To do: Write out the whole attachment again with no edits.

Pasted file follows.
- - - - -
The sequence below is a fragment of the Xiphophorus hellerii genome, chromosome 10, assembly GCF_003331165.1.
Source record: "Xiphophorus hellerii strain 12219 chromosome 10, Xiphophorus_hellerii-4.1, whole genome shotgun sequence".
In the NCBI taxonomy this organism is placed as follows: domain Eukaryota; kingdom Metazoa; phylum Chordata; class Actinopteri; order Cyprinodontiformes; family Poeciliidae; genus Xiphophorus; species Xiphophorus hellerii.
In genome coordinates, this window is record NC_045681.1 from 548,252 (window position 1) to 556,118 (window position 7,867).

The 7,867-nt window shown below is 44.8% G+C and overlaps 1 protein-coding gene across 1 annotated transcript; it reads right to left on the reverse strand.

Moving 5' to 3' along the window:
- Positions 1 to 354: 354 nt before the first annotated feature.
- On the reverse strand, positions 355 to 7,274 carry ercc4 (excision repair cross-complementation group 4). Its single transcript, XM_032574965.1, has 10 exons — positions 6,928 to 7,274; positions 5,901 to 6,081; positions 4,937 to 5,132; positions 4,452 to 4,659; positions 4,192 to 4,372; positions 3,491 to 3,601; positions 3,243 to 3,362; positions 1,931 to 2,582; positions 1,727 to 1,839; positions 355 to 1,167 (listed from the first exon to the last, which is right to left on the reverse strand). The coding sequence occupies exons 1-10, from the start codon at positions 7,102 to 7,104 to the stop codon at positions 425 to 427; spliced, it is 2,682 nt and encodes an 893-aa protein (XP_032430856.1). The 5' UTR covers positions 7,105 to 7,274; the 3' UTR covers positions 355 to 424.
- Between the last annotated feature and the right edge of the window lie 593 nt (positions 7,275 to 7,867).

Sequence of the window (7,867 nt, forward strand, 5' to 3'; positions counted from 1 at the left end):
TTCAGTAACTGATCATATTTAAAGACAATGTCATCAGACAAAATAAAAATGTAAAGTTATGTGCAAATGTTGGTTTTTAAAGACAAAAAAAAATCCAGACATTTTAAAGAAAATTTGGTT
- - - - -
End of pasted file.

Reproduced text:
The sequence below is a fragment of the Xiphophorus hellerii genome, chromosome 10, assembly GCF_003331165.1.
Source record: "Xiphophorus hellerii strain 12219 chromosome 10, Xiphophorus_hellerii-4.1, whole genome shotgun sequence".
In the NCBI taxonomy this organism is placed as follows: domain Eukaryota; kingdom Metazoa; phylum Chordata; class Actinopteri; order Cyprinodontiformes; family Poeciliidae; genus Xiphophorus; species Xiphophorus hellerii.
In genome coordinates, this window is record NC_045681.1 from 548,252 (window position 1) to 556,118 (window position 7,867).

The 7,867-nt window shown below is 44.8% G+C and overlaps 1 protein-coding gene across 1 annotated transcript; it reads right to left on the reverse strand.

Moving 5' to 3' along the window:
- Positions 1 to 354: 354 nt before the first annotated feature.
- On the reverse strand, positions 355 to 7,274 carry ercc4 (excision repair cross-complementation group 4). Its single transcript, XM_032574965.1, has 10 exons — positions 6,928 to 7,274; positions 5,901 to 6,081; positions 4,937 to 5,132; positions 4,452 to 4,659; positions 4,192 to 4,372; positions 3,491 to 3,601; positions 3,243 to 3,362; positions 1,931 to 2,582; positions 1,727 to 1,839; positions 355 to 1,167 (listed from the first exon to the last, which is right to left on the reverse strand). The coding sequence occupies exons 1-10, from the start codon at positions 7,102 to 7,104 to the stop codon at positions 425 to 427; spliced, it is 2,682 nt and encodes an 893-aa protein (XP_032430856.1). The 5' UTR covers positions 7,105 to 7,274; the 3' UTR covers positions 355 to 424.
- Between the last annotated feature and the right edge of the window lie 593 nt (positions 7,275 to 7,867).

Sequence of the window (7,867 nt, forward strand, 5' to 3'; positions counted from 1 at the left end):
TTCAGTAACTGATCATATTTAAAGACAATGTCATCAGACAAAATAAAAATGTAAAGTTATGTGCAAATGTTGGTTTTTAAAGACAAAAAAAAATCCAGACATTTTAAAGAAAATTTGGTT